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Possible bug in ParameterContainer?

Jan 13, 2014 at 3:14 PM
Edited Jan 13, 2014 at 3:26 PM
In ParameterContainer, in the destructor you delete all parameters in the container.The problem is, they might be needed somewhere else, like if another entity modifies the same CBuffer prior to its rendering or something.What I mean is the parameters are located in other places too, so deleting them from the parameter container of a single entity when than entity is removed, would cause a malfunction in some other place in the code?

Also I think the ParameterManager kills all the parameters in the static map too, even tho they might be used by one of its parents/children, then again the ParameterManager dies only at program end, so it might not be a big deal.
Jan 13, 2014 at 4:37 PM
The ParameterContainer only holds ParameterWriter instances - which are essentially objects that can take a resource or value and submit it to the parameter manager for use in a rendering operation. This is kind of like a white board pattern, where the writers put the data on the board (i.e. the ParameterManager) and anyone else can consume that data (i.e. the RenderEffect class). So in this case, the ParameterContainer is expected to own its writers, and can safely delete them when it goes out of scope. Any resources, or the actual parameter objects in the ParameterManager class, are not modified by this operation.

Your second point is also correct - the parameter manager is expected to live throughout the life of the application, so as a convenience I just wipe out the parameters there. Has this adversely affected a project you are working on?
Jan 13, 2014 at 9:55 PM
no, it's ok, everything is working properly so far.btw not sure if I should start another thread about this, but it's also about the parameters - when creating different parameters for float2, float3, float4, how do you differentiate between them?I think going from D3D_SHADER_VARIABLE_CLASS::D3D_SVC_VECTOR and then between D3D_SHADER_VARIABLE_TYPE of D3D_SVT_INT / D3D_SVT_FLOAT / D3D_SVT_DOUBLE / D3D_SVT_UINT you can find out that it's some kind of int2-4/float1-4/double1-4/uint1-4, but how to get the vector dimension?
UINT                        Rows;           // Number of rows (for matrices, 1 for other numeric, 0 if not applicable)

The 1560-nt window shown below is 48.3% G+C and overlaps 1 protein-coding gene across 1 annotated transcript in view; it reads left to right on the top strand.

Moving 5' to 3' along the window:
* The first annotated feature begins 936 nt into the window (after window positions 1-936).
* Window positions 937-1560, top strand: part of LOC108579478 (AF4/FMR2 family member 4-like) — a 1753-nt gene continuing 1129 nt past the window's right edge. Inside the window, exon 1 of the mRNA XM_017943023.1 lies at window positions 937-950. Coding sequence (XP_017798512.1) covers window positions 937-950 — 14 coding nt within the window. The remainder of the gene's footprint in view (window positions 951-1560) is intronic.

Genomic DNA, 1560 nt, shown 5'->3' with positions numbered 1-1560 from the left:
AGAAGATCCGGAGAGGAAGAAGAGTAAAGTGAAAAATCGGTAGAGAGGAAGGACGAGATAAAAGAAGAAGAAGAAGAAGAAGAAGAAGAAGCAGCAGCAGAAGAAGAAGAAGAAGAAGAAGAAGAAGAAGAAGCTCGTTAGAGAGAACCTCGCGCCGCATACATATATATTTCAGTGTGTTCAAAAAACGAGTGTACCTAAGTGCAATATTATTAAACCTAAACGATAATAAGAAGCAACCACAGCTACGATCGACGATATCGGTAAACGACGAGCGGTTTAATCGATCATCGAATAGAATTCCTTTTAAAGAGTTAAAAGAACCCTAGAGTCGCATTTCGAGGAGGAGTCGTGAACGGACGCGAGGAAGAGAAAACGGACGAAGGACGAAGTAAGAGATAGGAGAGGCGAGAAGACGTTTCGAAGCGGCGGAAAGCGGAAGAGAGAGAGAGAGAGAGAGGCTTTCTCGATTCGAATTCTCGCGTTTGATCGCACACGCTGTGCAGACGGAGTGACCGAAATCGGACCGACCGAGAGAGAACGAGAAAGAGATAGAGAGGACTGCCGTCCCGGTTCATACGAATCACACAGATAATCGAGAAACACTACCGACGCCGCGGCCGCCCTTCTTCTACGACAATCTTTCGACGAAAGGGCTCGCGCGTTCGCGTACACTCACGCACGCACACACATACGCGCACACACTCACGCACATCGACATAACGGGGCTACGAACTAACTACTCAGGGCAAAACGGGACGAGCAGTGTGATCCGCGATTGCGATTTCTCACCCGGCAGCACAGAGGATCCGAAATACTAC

UINT                        Columns;        // Number of columns (for vectors & matrices, 1 for other numeric, 0 if not applicable)
UINT                        Elements;       // Number of elements (0 if not an array)
UINT                        Members;        // Number of members (0 if not a structure)
UINT                        Offset;         // Offset from the start of structure (0 if not a structure member)
LPCSTR                      Name;           // Name of type, can be NULL
Rows and Columns don't tell me anything.Elements, Members and Offset are for structs and Name doesn't help me.How else do I find the vector dimension?I thought of using D3D11_SHADER_VARIABLE_DESC::Size, however a 32bit int is the same size as a 32bit float, so that's not it either...
Jan 15, 2014 at 2:55 AM
It has been ages since I dug around in the shader description structures, but I seem to recall that there is a way to see the dimensionality of a parameter. In Hieroglyph3, I just use 4 element vectors for any parameter and just pad the values or combine multiple smaller vectors to fit into a 4D vector.

You could try to compile the shader with different input parameter sizes, then check the text output from FXC.exe. That might give you some clues about how to work backwards and find out where to see the data. If I recall correctly, I think it was in a second structure that is different from the one you would expect the data to be in... but that is just from memory and is subject to error!
Jan 16, 2014 at 2:06 AM
Edited Jan 16, 2014 at 2:07 AM
Ok here it is:

for a float3:
Rows: 1
Columns: 3
Elements: 0
Members: 0
Offset: 0
Name: "float3"
for a float:
Rows: 1
Columns: 1
Elements: 0
Members: 0
Offset: 0
Name: "float"
So I guess it counts rows/columns for vectors too, from there on it's easy.You can even search for the name directly - "float2", "float3", "float4" and so on.
Jan 16, 2014 at 2:20 AM
Cool - thanks for sharing that. Hopefully it will help someone else out in the future!